"I thought I heard an audible click at that time and then he turned the gun and looked at it funny like that's weird kind of a look at it and then he put the gun up in my face a second time. At that point, my mind said, 'oh my gosh, he just tried to shoot me and I better not let that happen again.'"

Spring testified how she managed to talk Andrews into walking with her through the hallway.

She testified she asked Andrews what was wrong and says he told her, "Home. Home's bad. Home's really, really, bad."

That is when the mother of the defendant briefly left the courtroom with tears in her eyes.

Other students took the stand as well, giving their own accounts.

Friday afternoon, Joshua Tipsword, a network specialist with the North Scott school district testified about the content he found on the Chromebook issued to Andrews by the school.

He talked about graphic images found including one of an anime character hanging herself.

Another witness, a police officer, testified that a google search was done on Andrews' computer on how guns work and where a pistol's safety is.

Testimony wrapped up at about 3:30 p.m.

The trial will resume Monday morning.

UPDATE 7/10 5 p.m.

The jury for the trial of Luke Andrews, accused of attempted murder, was seated Wednesday afternoon after nearly three days of jury selection.

15 people were selected, including 8 men and 7 women. There will be 12 people to serve as jurors and 3 alternates.

Opening statements for the trial will begin Thursday morning at 9 a.m. The trial is expected to last eight days.

Normally, Iowa Courts have strict rules on giving information about juvenile offenders, except in extreme cases. The court decided this is one of those.

Since Andrews is being tried as a "youthful offender" in adult court it is being treated like an adult trial. The media is allowed to have cameras in the courtroom. TV6 plans to have a crew there every day bringing you testimony and the arguments made in this sensitive case.

UPDATE 7/10 1:17 p.m.

The trial for a North Scott Junior High student accused of attempted murder continued Wednesday morning.

Prosecutors say 13-year-old Luke Andrews aimed a .22 caliber handgun at

Officials say he pulled the trigger but the safety was on and it did not fire.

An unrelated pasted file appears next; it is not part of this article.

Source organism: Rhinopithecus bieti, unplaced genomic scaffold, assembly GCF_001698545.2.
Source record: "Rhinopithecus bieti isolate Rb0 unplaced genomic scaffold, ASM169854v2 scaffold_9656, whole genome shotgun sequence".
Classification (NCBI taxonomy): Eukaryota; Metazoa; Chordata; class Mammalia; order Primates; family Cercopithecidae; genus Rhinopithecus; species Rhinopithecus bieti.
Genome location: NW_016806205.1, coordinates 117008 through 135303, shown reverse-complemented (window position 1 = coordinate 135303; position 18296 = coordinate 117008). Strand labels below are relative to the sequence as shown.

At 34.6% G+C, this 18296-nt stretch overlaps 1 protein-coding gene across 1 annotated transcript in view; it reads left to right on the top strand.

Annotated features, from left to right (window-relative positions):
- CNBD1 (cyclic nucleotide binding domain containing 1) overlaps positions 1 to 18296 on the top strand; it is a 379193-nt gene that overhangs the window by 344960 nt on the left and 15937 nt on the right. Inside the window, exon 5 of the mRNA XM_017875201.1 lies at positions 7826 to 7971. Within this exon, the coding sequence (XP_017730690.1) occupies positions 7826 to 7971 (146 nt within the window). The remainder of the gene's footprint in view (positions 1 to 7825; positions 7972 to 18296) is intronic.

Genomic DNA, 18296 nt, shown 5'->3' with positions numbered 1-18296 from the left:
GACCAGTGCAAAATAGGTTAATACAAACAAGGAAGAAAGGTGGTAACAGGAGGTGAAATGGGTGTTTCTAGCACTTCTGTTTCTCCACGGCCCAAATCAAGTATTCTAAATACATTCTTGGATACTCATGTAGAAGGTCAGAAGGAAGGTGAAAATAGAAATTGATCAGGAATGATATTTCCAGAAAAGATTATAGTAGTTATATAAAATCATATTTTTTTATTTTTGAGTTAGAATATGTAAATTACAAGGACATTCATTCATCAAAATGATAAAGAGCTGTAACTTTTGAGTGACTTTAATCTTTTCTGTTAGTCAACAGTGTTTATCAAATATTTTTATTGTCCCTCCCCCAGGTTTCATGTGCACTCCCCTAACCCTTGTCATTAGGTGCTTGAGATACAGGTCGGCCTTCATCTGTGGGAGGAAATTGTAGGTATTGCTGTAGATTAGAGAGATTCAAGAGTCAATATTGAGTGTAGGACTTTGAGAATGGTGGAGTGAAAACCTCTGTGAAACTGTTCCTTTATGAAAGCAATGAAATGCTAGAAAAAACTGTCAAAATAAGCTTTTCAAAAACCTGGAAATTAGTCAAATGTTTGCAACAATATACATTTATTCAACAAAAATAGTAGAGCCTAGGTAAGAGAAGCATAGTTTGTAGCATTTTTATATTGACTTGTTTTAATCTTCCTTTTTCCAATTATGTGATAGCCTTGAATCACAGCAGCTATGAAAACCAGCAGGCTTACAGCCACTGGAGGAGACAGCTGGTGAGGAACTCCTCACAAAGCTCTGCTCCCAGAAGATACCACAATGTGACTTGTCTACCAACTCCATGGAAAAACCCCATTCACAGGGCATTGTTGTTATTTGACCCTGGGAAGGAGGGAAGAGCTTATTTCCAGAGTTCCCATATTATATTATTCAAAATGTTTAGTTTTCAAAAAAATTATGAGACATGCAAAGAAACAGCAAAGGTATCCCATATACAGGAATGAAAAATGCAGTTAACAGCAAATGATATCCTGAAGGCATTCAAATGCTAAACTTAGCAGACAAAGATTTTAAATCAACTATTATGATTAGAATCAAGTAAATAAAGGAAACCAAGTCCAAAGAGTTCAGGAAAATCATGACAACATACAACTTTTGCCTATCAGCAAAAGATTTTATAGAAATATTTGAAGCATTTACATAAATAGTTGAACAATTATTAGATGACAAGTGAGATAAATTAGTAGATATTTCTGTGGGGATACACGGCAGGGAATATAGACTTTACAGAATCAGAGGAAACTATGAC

Andrews is being charged in adult court as a youthful offender on three charges; Attempted Murder, Carrying Weapons on School Grounds and Assault While Displaying a Dangerous Weapon.

The court hopes to have a jury chosen by Wednesday.

Eight potential jurors were questioned out of 33 people selected as the possible jury pool for the Andrews case. There will be 12 total with three alternates.

TV6 OPENS UP: Weighing the Decision On Publishing Accused's Name and Picture

By News Director, Stephanie Hedrick

"KWQC-TV6 has always exercised extra caution in handling crime stories involving children or teenagers, regardless of whether they’re suspects or victims, and we did not take the decision to name the young suspect in this case lightly. Luke Andrews is on trial not in a juvenile court, but as a youthful offender in an adult court for an offense that involves issues that concern most parents of school-age children deeply. Additionally, though just 13 now, he faces a sentence that could extend well beyond his teenage years if convicted. In order to ensure that we provide you with important details that emerge during the trial clearly and accurately, we have chosen to name the teenage defendant. TV6 continues to give careful consideration to whether, when and how images of Luke Andrews will be used as the trial progresses. In these discussions we adhere to the Code of Ethics put together by the Society of Professional Journalists – Seek Truth and Report It, Minimize Harm, Act Independently and Be Accountable and Transparent."